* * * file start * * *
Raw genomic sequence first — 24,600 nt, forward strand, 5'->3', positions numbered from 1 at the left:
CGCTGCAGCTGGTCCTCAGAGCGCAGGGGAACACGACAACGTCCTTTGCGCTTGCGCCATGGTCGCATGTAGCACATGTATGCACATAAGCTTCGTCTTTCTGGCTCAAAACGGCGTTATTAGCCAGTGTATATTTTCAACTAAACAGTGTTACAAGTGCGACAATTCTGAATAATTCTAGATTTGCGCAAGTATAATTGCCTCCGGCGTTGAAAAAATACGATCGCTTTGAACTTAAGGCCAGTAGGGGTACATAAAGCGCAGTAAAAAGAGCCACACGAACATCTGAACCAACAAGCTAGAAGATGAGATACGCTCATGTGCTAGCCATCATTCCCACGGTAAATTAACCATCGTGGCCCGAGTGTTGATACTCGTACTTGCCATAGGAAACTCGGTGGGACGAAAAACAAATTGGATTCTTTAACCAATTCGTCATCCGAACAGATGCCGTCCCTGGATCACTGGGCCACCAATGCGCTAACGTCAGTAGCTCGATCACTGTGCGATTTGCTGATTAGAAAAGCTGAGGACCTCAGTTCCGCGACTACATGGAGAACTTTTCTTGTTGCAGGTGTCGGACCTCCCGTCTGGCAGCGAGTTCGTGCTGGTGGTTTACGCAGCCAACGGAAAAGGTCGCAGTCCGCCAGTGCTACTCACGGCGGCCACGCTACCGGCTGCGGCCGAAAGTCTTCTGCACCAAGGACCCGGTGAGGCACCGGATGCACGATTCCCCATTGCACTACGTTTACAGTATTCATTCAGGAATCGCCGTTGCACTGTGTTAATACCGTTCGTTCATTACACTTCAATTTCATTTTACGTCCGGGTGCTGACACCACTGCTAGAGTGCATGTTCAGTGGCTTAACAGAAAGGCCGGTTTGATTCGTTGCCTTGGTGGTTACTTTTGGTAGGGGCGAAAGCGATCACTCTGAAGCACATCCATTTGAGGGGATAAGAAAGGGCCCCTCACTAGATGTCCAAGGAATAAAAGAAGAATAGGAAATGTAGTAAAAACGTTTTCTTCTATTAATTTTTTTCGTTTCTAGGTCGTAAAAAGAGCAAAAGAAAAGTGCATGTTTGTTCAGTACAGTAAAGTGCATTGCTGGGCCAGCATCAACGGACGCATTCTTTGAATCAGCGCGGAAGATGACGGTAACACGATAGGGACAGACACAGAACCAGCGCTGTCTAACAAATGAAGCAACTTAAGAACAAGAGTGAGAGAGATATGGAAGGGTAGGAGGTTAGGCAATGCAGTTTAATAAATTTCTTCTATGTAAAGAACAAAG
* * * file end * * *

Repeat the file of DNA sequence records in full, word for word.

Raw genomic sequence first — 24,600 nt, forward strand, 5'->3', positions numbered from 1 at the left:
CGCTGCAGCTGGTCCTCAGAGCGCAGGGGAACACGACAACGTCCTTTGCGCTTGCGCCATGGTCGCATGTAGCACATGTATGCACATAAGCTTCGTCTTTCTGGCTCAAAACGGCGTTATTAGCCAGTGTATATTTTCAACTAAACAGTGTTACAAGTGCGACAATTCTGAATAATTCTAGATTTGCGCAAGTATAATTGCCTCCGGCGTTGAAAAAATACGATCGCTTTGAACTTAAGGCCAGTAGGGGTACATAAAGCGCAGTAAAAAGAGCCACACGAACATCTGAACCAACAAGCTAGAAGATGAGATACGCTCATGTGCTAGCCATCATTCCCACGGTAAATTAACCATCGTGGCCCGAGTGTTGATACTCGTACTTGCCATAGGAAACTCGGTGGGACGAAAAACAAATTGGATTCTTTAACCAATTCGTCATCCGAACAGATGCCGTCCCTGGATCACTGGGCCACCAATGCGCTAACGTCAGTAGCTCGATCACTGTGCGATTTGCTGATTAGAAAAGCTGAGGACCTCAGTTCCGCGACTACATGGAGAACTTTTCTTGTTGCAGGTGTCGGACCTCCCGTCTGGCAGCGAGTTCGTGCTGGTGGTTTACGCAGCCAACGGAAAAGGTCGCAGTCCGCCAGTGCTACTCACGGCGGCCACGCTACCGGCTGCGGCCGAAAGTCTTCTGCACCAAGGACCCGGTGAGGCACCGGATGCACGATTCCCCATTGCACTACGTTTACAGTATTCATTCAGGAATCGCCGTTGCACTGTGTTAATACCGTTCGTTCATTACACTTCAATTTCATTTTACGTCCGGGTGCTGACACCACTGCTAGAGTGCATGTTCAGTGGCTTAACAGAAAGGCCGGTTTGATTCGTTGCCTTGGTGGTTACTTTTGGTAGGGGCGAAAGCGATCACTCTGAAGCACATCCATTTGAGGGGATAAGAAAGGGCCCCTCACTAGATGTCCAAGGAATAAAAGAAGAATAGGAAATGTAGTAAAAACGTTTTCTTCTATTAATTTTTTTCGTTTCTAGGTCGTAAAAAGAGCAAAAGAAAAGTGCATGTTTGTTCAGTACAGTAAAGTGCATTGCTGGGCCAGCATCAACGGACGCATTCTTTGAATCAGCGCGGAAGATGACGGTAACACGATAGGGACAGACACAGAACCAGCGCTGTCTAACAAATGAAGCAACTTAAGAACAAGAGTGAGAGAGATATGGAAGGGTAGGAGGTTAGGCAATGCAGTTTAATAAATTTCTTCTATGTAAAGAACAAAG